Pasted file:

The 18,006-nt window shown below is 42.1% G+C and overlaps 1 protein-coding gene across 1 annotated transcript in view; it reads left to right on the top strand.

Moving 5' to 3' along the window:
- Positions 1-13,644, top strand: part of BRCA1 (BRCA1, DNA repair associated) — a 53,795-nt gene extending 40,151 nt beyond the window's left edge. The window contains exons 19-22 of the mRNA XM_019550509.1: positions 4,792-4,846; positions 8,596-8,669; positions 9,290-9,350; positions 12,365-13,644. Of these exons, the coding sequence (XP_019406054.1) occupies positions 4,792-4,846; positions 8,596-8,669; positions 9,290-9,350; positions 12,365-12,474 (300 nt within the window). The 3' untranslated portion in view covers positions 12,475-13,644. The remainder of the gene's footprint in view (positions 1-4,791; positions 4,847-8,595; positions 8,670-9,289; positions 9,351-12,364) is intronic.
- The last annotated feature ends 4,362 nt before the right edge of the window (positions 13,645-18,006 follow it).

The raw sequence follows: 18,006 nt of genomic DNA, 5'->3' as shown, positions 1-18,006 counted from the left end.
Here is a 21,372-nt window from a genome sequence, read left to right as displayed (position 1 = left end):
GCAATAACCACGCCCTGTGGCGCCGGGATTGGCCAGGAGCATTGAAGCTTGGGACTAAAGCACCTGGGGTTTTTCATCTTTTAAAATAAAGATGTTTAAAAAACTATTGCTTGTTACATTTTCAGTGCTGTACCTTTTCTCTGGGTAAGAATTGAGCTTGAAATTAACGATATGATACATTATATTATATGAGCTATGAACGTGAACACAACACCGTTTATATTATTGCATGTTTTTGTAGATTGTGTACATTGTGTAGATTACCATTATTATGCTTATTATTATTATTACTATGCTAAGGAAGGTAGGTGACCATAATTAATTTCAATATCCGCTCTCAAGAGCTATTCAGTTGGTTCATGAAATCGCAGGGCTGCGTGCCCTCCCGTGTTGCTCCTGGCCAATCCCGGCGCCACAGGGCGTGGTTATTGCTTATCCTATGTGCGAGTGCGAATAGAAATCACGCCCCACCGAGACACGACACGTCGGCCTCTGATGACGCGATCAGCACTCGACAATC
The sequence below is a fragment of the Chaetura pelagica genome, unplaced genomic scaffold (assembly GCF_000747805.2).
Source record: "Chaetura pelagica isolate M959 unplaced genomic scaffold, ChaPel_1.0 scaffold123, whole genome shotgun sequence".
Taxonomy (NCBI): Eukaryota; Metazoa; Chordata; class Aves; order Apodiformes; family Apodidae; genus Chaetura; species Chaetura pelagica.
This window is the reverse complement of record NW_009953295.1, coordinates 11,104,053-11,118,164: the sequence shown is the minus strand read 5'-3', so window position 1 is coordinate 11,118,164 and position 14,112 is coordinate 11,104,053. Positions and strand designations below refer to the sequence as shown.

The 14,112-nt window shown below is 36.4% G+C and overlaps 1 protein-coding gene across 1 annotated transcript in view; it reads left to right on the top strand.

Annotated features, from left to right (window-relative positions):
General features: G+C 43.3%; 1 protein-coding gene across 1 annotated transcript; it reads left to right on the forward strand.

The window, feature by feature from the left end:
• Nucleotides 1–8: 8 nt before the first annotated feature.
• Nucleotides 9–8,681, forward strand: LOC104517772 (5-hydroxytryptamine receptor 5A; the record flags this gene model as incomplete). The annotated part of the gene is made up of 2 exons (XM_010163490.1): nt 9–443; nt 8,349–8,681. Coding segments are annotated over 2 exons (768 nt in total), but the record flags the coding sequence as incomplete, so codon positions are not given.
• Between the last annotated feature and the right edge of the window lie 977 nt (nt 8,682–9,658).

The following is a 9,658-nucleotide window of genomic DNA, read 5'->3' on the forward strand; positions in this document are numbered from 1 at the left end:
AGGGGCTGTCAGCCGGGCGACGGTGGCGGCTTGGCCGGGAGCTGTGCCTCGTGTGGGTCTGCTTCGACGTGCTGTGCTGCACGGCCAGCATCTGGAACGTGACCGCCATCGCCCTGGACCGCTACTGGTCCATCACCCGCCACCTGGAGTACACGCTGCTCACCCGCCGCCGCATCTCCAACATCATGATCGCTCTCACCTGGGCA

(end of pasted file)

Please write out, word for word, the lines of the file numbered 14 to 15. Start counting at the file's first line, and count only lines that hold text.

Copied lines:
General features: G+C 43.3%; 1 protein-coding gene across 1 annotated transcript; it reads left to right on the forward strand.

The window, feature by feature from the left end: